What I’m Really Thinking


You sigh heavily, shut your eyes and rush your hand to your forehead. You weep silently for a few moments, keen not to let it escalate, then brace yourself, lifting your head to continue the meeting. I offer you some water and a tissue. Soon, we are busily talking through the strategy and your hopes for the financial settlement.

Disappointment and misery: I have an honorary degree in both. Sometimes, a client might mention some aspect of their failed relationship that triggers in my brain, making me wonder whether the same is true of my own marriage. A quick analysis ensues, but is usually dismissed as another red herring. Then I’m on to thinking of the next piece of advice, how much, how long, when. A constant list of to-do items are stacking up in my mind, while all the while trying to appear empathetic.

Middle-aged divorced men warm to me: perhaps I represent the sane version of their “mad” wife, or they appreciate a female opinion on the divorce. Sometimes, I wish for their sake that they’d get back together – I can tell they are still in love with their ex.

There aren’t many thank yous involved in divorce, the end result being a virtual decimation and division of their assets, and not a small fee for my help.

But occasionally something better happens: when a client leaves a meeting visibly more confident and hopeful than when they arrived; when a client is reunited with their child after being prevented contact and they telephone me to share their joy; when a client turns a corner with their depression and their email correspondence becomes sparky and fun. These short moments of lightness make it worthwhile.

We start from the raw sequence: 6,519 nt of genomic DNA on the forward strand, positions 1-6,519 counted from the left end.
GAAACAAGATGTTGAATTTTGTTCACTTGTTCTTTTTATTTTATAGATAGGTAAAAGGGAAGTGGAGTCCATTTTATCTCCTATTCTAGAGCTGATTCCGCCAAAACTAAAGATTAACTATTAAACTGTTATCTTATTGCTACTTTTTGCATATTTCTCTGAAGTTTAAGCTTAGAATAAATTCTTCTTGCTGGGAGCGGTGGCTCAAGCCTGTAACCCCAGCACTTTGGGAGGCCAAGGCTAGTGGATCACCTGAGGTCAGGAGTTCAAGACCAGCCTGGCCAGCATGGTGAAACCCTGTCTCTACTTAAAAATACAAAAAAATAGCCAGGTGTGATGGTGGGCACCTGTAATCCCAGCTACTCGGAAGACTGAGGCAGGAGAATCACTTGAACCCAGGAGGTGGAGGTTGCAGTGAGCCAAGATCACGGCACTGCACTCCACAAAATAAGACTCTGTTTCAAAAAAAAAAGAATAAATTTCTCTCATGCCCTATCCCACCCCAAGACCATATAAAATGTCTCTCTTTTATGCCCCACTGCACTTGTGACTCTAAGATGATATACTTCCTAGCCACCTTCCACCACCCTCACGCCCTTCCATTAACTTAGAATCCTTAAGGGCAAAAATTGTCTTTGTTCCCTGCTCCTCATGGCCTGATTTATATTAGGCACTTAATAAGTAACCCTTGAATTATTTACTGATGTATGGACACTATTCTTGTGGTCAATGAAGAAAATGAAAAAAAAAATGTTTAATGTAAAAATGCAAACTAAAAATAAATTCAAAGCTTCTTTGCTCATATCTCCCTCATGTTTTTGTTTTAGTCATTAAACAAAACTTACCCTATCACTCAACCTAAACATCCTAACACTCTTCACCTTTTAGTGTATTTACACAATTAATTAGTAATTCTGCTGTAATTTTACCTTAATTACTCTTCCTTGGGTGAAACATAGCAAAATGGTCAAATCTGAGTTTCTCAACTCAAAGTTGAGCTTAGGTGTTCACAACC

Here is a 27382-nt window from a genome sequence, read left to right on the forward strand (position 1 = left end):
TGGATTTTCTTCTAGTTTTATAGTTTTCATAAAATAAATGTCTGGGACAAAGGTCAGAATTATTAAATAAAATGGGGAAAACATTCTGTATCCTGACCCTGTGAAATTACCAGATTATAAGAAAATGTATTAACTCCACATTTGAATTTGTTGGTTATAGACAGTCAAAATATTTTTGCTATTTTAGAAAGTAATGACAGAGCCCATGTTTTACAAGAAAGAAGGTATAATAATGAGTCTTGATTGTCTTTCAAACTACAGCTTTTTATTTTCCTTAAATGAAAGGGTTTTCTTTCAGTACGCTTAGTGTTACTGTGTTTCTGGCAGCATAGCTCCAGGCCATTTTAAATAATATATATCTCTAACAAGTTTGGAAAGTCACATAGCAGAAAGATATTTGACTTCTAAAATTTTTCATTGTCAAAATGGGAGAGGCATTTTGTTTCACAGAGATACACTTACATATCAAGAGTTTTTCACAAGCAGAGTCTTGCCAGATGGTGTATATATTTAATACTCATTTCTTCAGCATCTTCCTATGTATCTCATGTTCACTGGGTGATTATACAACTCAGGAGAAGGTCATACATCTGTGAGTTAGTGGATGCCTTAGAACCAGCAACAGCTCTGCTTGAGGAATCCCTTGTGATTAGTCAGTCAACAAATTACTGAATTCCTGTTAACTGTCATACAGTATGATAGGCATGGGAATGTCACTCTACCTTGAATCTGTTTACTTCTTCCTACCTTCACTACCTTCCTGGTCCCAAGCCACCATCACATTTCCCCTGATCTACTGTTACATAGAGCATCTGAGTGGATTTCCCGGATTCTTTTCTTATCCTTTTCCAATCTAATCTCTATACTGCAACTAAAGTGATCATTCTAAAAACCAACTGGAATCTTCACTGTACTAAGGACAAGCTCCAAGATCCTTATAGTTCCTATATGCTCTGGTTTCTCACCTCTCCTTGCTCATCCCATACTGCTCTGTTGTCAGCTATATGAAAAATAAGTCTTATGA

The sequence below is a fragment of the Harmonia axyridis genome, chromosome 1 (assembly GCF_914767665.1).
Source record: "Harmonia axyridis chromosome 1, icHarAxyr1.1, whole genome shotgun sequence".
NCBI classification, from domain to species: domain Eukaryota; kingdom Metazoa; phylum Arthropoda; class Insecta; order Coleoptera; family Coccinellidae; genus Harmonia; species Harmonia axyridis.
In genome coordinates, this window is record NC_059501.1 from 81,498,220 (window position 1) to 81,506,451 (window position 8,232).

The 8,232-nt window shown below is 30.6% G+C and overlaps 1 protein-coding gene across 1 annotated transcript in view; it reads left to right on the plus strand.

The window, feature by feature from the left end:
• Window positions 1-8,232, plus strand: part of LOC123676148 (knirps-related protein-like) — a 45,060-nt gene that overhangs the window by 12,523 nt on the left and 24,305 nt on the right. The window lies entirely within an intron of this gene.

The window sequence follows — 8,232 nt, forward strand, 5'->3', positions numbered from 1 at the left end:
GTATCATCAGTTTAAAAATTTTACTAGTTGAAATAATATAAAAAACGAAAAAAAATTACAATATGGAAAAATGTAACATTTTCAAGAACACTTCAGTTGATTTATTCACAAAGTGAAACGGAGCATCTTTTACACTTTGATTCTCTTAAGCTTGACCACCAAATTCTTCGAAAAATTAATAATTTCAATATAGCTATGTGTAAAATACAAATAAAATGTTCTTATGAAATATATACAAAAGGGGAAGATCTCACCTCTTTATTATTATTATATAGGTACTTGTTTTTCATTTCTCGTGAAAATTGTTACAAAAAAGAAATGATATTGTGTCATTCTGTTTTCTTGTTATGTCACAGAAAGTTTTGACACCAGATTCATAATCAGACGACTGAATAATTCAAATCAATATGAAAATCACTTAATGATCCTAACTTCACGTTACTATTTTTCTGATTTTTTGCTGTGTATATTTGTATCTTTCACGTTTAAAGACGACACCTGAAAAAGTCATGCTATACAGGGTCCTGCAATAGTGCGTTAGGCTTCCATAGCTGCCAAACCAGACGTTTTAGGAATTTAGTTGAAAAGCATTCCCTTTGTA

I can go home, taking a heavy sigh myself, along with a large glass of pinot grigio, and feel satisfied that things are as they should be and that I helped things get there. Until the next email arrives from the opponent’s solicitor the following morning…

Commentary by Collaborative Practice Toronto’s Shàryn Langdon:

Disappointment and misery do not have to be the hallmark of a separation (for clients or professionals working with them). Separation can be a tough journey, however, negotiating parenting and financial issues using a collaborative approach can minimize the stress. I know, as a Toronto divorce lawyer who used to practice using a traditional, adversarial style. After some career soul searching many years ago, I trained as a collaborative lawyer. Now I assist clients to engage in a series of face-to face meetings to resolve issues. We use a constructive, dignified approach to achieve out-of-court settlements. It is more than occasionally that people come through feeling satisfied that they have reached lasting, mutually agreeable solutions. Collaborative Practice is available in many countries as a respectful, client-directed alternative. See International Academy of Collaborative Professionals website for more information and to find local collaboratively trained lawyers, family and financial professionals.

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